Stamps staffer shines in musical theater roles
By Kerianne Tupac
The U-M School of Music, Theatre & Dance, Department of Musical Theatre presents Disney’s The Little Mermaid, with music by Alan Menken, lyrics by Howard Ashman and Glenn Slater, and book by Doug Wright. A simple story of a young woman struggling to find her own way in the world, the musical plays April 13 at 7:30PM, April 14 & 15 at 8PM, and April 15 & 16 at 2PM in the Power Center for the Performing Arts. Limited seats remain for all performances. Linda Goodrich (Green Day’s American Idiot and The Music Man) is the director/choreographer with music direction by Cynthia Kortman Westphal. Both are associate professors in the Department of Musical Theatre.
The Little Mermaid is based on Hans Christian Andersen’s fable of the same name from 1837. In 1989, Walt Disney Pictures released an animated film based on the fable (with a decidedly happier ending). Widely credited with sparking the renaissance of Disney animation, the film featured music by eight-time Academy Award-winning composer Alan Menken and lyrics by the late Howard Ashman (who also served as producer and was part of the screen writing team.) Disney Theatrical began adapting the film for the stage in 2007 and brought it to Broadway in 2008. The stage version features a book by Pulitzer Prize-winning playwright Doug Wright (I Am My Own Wife). The musical includes all the music from the film including “Part of Your World,” “Under the Sea,” and “Kiss the Girl” along with ten additional songs by Menken and lyricist Glenn Slater. Bringing the underwater world to life proved challenging and with reception mixed, the show ran on Broadway for just under two years. The authors continued to play with the material and current productions are based on a 2012 modified version of the original script.
“My first introduction to Little Mermaid was the Broadway production and I left at intermission,” states director/choreographer Goodrich. “I though it was the most garish thing I’d ever seen and it was just horrible. A couple years later I was hired to do the show, rather unwillingly. Then I read the script and went ‘Wow this treatment is really great’ – the music is fantastic and there are some wonderful characters. The Broadway production was so overwhelmed by plastic scenery or tricks trying to emulate swimming (heelies or flying) that you didn’t feel the story or meet the characters. I’ve never had such a different experience with a work. I’m excited to go at it with a minimalistic approach; we’re doing everything with dance and making scenic changes driven by actors. For many of our students, The Little Mermaid is their favorite Disney piece. With Disney becoming such huge part of the musical scene, this is a great opportunity for our students to explore that genre.”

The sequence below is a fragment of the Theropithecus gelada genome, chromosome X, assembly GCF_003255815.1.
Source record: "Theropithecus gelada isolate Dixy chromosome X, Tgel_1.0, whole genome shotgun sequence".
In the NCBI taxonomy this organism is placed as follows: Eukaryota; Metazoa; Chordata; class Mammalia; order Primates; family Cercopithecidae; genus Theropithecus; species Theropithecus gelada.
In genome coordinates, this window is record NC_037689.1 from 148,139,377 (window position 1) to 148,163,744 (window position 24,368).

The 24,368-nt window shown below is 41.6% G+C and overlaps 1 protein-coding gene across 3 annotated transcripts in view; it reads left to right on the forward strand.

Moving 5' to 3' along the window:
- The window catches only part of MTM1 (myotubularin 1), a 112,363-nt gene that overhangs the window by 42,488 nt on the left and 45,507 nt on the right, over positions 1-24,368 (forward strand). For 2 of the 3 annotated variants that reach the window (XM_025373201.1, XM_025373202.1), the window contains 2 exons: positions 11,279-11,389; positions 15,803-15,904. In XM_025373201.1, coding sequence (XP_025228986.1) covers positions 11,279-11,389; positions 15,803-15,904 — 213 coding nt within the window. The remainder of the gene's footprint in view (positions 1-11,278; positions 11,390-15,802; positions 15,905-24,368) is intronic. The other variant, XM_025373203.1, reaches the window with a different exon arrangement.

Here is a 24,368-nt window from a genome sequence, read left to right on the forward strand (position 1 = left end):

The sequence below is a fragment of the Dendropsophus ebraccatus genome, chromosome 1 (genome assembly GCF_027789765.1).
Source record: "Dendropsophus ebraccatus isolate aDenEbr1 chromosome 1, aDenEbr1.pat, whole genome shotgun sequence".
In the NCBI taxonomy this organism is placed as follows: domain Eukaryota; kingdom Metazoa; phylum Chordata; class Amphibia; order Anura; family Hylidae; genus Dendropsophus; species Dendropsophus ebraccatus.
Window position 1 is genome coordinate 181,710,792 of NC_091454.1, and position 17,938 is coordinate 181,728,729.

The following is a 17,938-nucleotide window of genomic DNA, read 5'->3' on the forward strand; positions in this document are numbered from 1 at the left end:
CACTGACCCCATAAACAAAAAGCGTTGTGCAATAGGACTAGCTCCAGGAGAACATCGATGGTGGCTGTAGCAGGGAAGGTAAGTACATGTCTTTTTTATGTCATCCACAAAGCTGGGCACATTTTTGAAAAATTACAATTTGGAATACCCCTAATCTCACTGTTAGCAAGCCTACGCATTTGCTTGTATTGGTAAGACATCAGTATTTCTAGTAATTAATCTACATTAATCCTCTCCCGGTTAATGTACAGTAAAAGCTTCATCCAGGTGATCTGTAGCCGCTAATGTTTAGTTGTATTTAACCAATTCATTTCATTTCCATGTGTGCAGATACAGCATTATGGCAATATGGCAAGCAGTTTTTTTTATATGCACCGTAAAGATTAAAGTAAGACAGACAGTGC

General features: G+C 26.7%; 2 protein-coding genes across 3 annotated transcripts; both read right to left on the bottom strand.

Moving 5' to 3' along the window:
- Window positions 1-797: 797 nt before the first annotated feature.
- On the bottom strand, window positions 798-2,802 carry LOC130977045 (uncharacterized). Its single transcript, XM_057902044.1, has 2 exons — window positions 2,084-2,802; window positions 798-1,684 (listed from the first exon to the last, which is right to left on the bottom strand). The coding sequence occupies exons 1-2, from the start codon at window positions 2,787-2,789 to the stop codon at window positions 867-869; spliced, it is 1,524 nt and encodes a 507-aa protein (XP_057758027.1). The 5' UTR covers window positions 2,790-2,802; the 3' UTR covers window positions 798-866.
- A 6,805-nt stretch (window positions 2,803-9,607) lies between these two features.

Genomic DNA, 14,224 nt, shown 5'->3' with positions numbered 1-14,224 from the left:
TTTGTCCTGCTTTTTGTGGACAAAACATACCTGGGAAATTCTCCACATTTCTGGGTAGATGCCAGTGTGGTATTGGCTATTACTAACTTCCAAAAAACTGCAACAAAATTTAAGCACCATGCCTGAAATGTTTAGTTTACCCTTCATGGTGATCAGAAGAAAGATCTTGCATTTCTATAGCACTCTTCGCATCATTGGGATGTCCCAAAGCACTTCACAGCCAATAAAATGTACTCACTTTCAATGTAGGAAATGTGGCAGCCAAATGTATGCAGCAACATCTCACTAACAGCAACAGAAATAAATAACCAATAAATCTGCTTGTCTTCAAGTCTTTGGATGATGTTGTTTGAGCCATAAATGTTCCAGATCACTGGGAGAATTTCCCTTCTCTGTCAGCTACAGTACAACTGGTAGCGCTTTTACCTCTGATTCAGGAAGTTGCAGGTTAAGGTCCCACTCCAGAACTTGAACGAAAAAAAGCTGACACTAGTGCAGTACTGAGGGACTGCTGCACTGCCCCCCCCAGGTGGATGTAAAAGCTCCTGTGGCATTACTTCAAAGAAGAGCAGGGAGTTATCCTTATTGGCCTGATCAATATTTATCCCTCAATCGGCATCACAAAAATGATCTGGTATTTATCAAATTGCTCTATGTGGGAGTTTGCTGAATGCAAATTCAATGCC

The story follows a curious young mermaid named Ariel who wants to experience life on land. Forbidden contact with humans by her father King Triton, Ariel contents herself by collecting artifacts that have fallen from ships and watching from afar. Spying a royal ship, Ariel rises to the surface in time to save Prince Eric when he falls overboard in a storm. Immediately smitten, she yearns to defy her father to be with Eric. Enter her Aunt Ursula, the sea witch who is willing to help for her own nefarious means. In exchange for Ariel’s voice, Ursula will grant Ariel legs for 72-hours to earn true love’s kiss. Meanwhile, Eric is searching for the girl with the beautiful voice who saved him. Accompanied by Triton’s right hand man, the lobster Sebastian, Ariel sets off to win her man. As the two youngsters get to know each other, will their love be able in time to transcend the obstacles set in their path?
According to Goodrich, “There is a little bit of humanity in Ariel: headstrong, independent, insatiably curious, and longing to know the world. Ariel makes decisions that have serious consequences, all of which she faces with bravery and dignity. Her choice to pursue the human world breaks down a fear of difference that is deeply rooted in her undersea culture. By leaving home, Ariel opens the eyes of her fellow sea creatures and human friends, who learn to accept and appreciate one another. Every character is searching to find their voice.”
Joining Goodrich on the artistic team are guest designers J Branson (scenic design), George Bacon (costume design), Whitney Mueller (wig & makeup design), and Al Hurschman (sound design). The lighting design is by Janak Jha, a senior BFA Theatre Design & Production candidate whose work was last seen in Peter and the Star Catcher. Sarah Norton, a junior in the Department of Theatre & Drama, designed puppets for the production.
Following the Friday performance of Disney’s The Little Mermaid will be Curtain Call, a post-performance discussion moderated by Goodrich. The discussions will also feature members of the cast and artistic staff. Curtain Call for Disney’s The Little Mermaid offers an opportunity for audience members to talk with the artists about the production. The discussion is free and open to all.
Ticket prices for Disney’s The Little Mermaid are $32 and $26 reserved seating with students only $12 with ID. Limited tickets remain for all performances. Tickets are available in person at the League Ticket Office, located within the Michigan League. The Ticket Office is open from 9am-5pm, Monday through Friday and 10am-1pm on Saturday. Order by phone at (734) 764-2538. All major credit cards are accepted. Tickets may also be ordered online at www.music.umich.edu. The Power Center for the Performing Arts, located at 121 Fletcher Street, is wheelchair accessible and equipped with an infrared listening system for hearing enhancement.